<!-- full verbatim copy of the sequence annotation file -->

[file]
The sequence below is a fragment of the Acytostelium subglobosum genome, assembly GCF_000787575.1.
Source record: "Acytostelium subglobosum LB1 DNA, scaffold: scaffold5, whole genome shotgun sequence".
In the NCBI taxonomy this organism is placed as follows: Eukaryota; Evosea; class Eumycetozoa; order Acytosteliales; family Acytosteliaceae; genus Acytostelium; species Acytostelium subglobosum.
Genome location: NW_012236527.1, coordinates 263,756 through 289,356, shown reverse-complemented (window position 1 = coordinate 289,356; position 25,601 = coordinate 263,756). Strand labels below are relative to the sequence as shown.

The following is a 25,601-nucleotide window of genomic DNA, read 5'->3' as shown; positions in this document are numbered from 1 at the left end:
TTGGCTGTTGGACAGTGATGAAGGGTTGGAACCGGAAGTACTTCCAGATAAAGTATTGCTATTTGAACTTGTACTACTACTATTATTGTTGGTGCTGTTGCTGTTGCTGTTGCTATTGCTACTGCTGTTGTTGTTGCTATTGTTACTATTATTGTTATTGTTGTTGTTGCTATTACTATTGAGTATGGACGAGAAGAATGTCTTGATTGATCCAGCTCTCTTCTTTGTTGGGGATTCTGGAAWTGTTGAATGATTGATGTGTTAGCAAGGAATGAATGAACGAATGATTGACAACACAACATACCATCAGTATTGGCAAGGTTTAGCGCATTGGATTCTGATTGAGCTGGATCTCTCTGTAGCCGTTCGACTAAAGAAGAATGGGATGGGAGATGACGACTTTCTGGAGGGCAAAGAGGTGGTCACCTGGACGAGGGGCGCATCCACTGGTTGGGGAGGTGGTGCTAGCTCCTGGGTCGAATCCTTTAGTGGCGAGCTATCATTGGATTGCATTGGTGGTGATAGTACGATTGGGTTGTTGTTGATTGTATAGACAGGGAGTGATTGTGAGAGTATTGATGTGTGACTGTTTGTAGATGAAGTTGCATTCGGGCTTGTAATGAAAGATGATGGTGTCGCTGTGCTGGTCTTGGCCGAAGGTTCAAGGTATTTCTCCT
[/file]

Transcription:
The sequence below is a fragment of the Acytostelium subglobosum genome, assembly GCF_000787575.1.
Source record: "Acytostelium subglobosum LB1 DNA, scaffold: scaffold5, whole genome shotgun sequence".
In the NCBI taxonomy this organism is placed as follows: Eukaryota; Evosea; class Eumycetozoa; order Acytosteliales; family Acytosteliaceae; genus Acytostelium; species Acytostelium subglobosum.
Genome location: NW_012236527.1, coordinates 263,756 through 289,356, shown reverse-complemented (window position 1 = coordinate 289,356; position 25,601 = coordinate 263,756). Strand labels below are relative to the sequence as shown.

The following is a 25,601-nucleotide window of genomic DNA, read 5'->3' as shown; positions in this document are numbered from 1 at the left end:
TTGGCTGTTGGACAGTGATGAAGGGTTGGAACCGGAAGTACTTCCAGATAAAGTATTGCTATTTGAACTTGTACTACTACTATTATTGTTGGTGCTGTTGCTGTTGCTGTTGCTATTGCTACTGCTGTTGTTGTTGCTATTGTTACTATTATTGTTATTGTTGTTGTTGCTATTACTATTGAGTATGGACGAGAAGAATGTCTTGATTGATCCAGCTCTCTTCTTTGTTGGGGATTCTGGAAWTGTTGAATGATTGATGTGTTAGCAAGGAATGAATGAACGAATGATTGACAACACAACATACCATCAGTATTGGCAAGGTTTAGCGCATTGGATTCTGATTGAGCTGGATCTCTCTGTAGCCGTTCGACTAAAGAAGAATGGGATGGGAGATGACGACTTTCTGGAGGGCAAAGAGGTGGTCACCTGGACGAGGGGCGCATCCACTGGTTGGGGAGGTGGTGCTAGCTCCTGGGTCGAATCCTTTAGTGGCGAGCTATCATTGGATTGCATTGGTGGTGATAGTACGATTGGGTTGTTGTTGATTGTATAGACAGGGAGTGATTGTGAGAGTATTGATGTGTGACTGTTTGTAGATGAAGTTGCATTCGGGCTTGTAATGAAAGATGATGGTGTCGCTGTGCTGGTCTTGGCCGAAGGTTCAAGGTATTTCTCCT